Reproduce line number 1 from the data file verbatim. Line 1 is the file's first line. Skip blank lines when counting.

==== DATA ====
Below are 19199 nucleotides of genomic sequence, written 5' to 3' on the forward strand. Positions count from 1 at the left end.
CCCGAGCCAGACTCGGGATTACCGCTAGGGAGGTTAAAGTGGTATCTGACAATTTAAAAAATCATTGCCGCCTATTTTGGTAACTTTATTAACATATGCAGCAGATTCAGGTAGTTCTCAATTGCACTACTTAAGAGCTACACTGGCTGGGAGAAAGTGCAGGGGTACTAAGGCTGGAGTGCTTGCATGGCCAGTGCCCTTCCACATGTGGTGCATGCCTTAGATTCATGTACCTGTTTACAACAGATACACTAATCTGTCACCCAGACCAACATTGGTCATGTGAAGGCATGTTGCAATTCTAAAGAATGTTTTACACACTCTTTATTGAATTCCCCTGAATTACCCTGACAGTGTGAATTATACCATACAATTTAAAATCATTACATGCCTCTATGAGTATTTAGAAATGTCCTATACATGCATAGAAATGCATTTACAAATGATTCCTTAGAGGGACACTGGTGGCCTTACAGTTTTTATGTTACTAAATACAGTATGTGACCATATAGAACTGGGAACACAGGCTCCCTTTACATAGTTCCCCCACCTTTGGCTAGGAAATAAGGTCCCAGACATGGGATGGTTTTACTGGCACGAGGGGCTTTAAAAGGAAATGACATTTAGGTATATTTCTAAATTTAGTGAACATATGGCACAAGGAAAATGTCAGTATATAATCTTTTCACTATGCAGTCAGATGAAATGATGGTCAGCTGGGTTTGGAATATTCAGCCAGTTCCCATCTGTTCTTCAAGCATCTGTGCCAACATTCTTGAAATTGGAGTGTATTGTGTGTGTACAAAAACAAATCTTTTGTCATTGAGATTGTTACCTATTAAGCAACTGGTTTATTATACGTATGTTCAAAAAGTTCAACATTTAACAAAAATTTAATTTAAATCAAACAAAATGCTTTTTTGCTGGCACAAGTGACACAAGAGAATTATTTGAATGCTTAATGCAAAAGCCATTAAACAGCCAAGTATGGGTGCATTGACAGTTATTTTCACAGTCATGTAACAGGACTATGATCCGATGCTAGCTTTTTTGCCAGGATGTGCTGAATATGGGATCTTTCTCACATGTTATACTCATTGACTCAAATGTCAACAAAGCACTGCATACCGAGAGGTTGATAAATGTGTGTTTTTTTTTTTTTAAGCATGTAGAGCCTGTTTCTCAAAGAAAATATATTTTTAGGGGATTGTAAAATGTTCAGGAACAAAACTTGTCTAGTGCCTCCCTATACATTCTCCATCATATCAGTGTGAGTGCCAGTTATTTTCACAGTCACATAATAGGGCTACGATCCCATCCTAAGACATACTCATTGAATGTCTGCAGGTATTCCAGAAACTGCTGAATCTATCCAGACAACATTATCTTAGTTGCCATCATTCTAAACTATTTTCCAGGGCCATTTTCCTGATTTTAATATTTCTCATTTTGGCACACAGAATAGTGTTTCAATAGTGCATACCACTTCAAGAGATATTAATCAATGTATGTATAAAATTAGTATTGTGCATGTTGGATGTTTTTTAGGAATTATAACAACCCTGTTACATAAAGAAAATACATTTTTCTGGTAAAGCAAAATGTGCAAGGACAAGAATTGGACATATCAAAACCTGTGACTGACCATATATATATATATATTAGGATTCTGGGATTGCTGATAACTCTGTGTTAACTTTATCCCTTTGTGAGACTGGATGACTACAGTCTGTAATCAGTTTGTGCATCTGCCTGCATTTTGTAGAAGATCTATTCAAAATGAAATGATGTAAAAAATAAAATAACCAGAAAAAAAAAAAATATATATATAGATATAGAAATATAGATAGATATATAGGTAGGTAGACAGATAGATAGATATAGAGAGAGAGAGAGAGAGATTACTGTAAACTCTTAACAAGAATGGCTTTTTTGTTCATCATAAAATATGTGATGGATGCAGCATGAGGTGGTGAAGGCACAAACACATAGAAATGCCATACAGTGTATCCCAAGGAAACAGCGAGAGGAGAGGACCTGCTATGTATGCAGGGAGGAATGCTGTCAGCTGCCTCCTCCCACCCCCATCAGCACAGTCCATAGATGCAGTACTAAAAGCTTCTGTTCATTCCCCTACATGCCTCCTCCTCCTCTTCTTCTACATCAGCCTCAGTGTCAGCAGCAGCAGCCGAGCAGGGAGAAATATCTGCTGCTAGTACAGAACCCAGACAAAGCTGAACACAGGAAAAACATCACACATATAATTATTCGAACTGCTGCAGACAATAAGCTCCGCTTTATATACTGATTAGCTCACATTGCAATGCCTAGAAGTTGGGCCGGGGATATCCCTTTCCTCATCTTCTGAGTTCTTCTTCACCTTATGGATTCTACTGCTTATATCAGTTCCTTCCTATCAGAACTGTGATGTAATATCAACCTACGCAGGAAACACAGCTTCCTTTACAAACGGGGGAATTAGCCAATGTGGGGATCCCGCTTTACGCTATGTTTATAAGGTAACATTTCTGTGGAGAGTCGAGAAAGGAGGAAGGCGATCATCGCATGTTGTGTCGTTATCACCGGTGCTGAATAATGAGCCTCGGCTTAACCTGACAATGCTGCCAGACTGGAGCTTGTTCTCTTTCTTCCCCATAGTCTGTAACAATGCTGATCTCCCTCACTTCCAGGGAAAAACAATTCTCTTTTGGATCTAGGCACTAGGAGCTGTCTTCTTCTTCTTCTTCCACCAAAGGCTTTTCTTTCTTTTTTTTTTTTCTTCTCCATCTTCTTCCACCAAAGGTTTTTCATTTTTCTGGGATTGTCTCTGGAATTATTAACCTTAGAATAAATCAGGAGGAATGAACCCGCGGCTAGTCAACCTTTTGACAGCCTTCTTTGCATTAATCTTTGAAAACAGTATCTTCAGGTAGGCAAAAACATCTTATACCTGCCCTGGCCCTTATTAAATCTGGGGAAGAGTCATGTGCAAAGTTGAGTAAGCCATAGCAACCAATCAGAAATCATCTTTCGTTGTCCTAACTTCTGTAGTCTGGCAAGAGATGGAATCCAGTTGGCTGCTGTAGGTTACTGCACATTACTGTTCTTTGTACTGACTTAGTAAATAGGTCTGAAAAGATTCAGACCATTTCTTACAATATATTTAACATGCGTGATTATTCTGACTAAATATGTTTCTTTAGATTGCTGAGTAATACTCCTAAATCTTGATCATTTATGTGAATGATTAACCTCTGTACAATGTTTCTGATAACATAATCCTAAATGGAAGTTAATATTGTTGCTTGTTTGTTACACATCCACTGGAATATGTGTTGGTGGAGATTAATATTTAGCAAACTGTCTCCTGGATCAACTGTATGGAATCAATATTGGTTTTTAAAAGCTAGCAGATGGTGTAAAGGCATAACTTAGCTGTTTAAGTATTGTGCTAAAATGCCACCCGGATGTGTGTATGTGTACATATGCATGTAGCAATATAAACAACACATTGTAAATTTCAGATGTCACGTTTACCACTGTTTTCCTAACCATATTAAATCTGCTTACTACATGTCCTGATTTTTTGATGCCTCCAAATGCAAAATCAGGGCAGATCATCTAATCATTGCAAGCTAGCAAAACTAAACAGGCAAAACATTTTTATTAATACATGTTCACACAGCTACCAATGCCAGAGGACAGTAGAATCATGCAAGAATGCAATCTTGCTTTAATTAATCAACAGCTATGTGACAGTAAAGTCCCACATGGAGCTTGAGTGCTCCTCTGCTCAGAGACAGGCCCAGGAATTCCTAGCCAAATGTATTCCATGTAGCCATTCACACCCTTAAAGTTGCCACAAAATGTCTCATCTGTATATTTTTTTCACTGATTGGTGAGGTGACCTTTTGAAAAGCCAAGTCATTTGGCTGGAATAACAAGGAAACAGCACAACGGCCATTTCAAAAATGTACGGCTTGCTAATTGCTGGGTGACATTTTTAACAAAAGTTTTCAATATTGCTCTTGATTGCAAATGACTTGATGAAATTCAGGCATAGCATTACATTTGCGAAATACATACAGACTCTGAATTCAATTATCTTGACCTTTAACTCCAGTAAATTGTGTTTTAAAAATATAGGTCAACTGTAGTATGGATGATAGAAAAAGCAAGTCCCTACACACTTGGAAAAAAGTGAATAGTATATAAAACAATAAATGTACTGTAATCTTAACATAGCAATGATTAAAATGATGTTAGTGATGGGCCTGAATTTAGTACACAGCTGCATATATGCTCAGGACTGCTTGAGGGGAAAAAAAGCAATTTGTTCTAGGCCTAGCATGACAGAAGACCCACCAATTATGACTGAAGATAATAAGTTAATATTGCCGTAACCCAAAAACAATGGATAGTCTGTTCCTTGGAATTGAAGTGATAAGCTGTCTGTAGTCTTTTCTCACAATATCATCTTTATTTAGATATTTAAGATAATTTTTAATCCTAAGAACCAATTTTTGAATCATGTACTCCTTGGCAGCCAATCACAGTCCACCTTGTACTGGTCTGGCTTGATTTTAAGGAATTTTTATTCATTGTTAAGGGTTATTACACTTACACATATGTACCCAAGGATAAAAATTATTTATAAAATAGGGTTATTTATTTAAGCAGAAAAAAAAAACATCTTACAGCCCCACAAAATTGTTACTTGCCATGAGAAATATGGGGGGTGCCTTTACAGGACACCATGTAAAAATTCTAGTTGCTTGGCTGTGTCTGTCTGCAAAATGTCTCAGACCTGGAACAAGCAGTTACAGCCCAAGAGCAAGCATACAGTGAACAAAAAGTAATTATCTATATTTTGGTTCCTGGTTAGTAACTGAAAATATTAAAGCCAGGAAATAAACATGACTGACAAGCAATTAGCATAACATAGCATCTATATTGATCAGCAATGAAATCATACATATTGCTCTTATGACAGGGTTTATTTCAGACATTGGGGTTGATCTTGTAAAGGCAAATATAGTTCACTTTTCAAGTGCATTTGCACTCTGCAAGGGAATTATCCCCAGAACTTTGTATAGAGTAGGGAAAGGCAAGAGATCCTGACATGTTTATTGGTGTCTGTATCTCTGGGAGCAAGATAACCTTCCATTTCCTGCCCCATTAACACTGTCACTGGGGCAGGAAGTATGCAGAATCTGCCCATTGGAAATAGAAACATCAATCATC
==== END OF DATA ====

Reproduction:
Below are 19199 nucleotides of genomic sequence, written 5' to 3' on the forward strand. Positions count from 1 at the left end.